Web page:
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New Progression Award In Aquaculture

by the Fish Site Editor
22 September 2010, at 1:00am

UK - A brand new course, the National Progression Award (NPA) in Aquaculture, got underway at the NAFC Marine Centre this month with nine Secondary 3 and 4 students, who have expressed an interest in a career in aquaculture, signing up to find out more about the industry.

The students are from Brae, Aith, Whalsay and Scalloway schools and will be tutored by aquaculture vocational training manager Kenny Gifford and aquaculture instructor Mark Gibson one day per fortnight for one year. The NPA also includes work experience to give students the opportunity to put what they have learned in the classroom into practice.

Both Kenny and Mark have been involved in an appraisal and updating of teaching modules to ensure that the qualification is in keeping with the growth of, and change in, the industry. The subjects include: an introduction to North European Aquaculture; a local investigation into the aquatic environment; an introduction to finfish production; basic seamanship; and Scottish sea fisheries.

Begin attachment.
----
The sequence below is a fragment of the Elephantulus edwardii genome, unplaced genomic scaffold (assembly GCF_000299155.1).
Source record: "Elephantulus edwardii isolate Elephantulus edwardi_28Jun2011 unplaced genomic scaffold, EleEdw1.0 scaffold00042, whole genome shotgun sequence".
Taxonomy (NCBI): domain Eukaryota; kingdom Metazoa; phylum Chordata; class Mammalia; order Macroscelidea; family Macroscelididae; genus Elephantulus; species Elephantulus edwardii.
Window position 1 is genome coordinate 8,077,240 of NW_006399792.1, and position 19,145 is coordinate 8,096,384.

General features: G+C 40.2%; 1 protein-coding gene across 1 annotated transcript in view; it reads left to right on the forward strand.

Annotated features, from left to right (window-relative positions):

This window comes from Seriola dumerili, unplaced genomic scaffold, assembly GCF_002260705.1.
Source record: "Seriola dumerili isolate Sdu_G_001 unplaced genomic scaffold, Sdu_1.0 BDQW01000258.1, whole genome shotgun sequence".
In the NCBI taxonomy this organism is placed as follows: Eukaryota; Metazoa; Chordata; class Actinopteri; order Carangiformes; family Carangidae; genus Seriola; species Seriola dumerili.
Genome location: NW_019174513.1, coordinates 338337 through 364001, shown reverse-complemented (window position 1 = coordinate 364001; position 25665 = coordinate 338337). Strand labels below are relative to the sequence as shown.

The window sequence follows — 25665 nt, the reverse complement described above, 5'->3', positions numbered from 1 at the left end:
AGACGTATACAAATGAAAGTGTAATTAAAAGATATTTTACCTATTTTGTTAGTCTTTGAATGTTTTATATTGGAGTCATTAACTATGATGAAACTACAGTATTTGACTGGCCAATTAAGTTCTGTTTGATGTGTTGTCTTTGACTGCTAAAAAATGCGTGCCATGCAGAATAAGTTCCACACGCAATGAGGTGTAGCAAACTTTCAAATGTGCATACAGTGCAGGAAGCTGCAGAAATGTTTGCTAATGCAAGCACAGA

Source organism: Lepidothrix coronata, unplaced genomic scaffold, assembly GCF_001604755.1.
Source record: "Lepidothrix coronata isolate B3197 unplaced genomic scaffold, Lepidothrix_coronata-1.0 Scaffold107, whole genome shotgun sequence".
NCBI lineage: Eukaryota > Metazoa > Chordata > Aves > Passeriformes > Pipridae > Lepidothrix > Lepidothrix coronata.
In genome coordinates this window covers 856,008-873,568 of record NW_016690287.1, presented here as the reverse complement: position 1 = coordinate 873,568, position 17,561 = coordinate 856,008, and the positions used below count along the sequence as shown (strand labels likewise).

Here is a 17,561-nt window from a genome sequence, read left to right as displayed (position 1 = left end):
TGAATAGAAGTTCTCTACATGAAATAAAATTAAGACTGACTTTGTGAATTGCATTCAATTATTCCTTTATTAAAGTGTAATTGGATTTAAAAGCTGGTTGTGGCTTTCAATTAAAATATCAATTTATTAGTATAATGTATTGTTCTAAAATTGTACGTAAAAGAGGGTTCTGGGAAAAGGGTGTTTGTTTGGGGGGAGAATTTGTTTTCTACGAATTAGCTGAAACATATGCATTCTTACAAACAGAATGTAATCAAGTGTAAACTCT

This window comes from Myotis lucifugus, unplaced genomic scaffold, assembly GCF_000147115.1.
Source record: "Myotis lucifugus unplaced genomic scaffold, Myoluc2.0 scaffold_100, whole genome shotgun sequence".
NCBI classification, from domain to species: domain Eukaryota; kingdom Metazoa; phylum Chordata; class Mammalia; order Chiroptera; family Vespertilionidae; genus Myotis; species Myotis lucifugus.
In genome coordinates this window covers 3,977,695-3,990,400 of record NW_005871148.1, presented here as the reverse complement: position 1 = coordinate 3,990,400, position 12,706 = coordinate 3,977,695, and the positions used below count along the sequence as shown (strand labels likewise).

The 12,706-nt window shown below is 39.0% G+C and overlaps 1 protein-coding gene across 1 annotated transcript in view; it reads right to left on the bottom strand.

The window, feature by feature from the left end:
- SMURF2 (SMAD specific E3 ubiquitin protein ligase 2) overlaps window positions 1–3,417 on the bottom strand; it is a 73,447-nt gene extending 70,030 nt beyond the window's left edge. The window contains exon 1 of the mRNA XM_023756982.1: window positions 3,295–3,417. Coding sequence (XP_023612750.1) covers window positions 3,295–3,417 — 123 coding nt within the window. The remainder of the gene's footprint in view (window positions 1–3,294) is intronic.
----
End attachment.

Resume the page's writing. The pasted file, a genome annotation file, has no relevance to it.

Explaining what has changed in moving from the Scottish Progression Award to the new NPA, Mark Gibson said: “The learning outcomes and structure has changed to meet the needs of students and industry. We hope that our students will gain a greater awareness of aquaculture as a whole and we’ve introduced more practical activities too. The seamanship and Scottish sea fisheries units are also new, which provides pupils with more options when it comes to choosing a career at sea.”

Kenny Gifford added: “The new course will provide students with a real taste of what’s involved in a career in aquaculture. It’s a broad course which emphasises the economic importance of this industry sector and provides the school pupils with practical experience so that they can make informed choices on taking the next step into making their interest a real career.

“The students are all very keen and interested in working on or by the sea. Some want to work with salmon or become a fisherman, but for many at this point it’s just about finding out what a career at sea would involve. It should be an enjoyable experience for everyone and will certainly open up the door to understanding the potential for employment in the maritime sector.”

The purchase of personal protective equipment required for the students to undertake the practical aspects of the training is sponsored by the Shetland Fisheries Training Association. Training co-ordinator Caroline Hepburn said: “Our Association is pleased to be able to help by providing the boots, oilskins and gloves specifically for this course and we hope it will also be available to future pupils to use during their training”.

the Fish Site Editor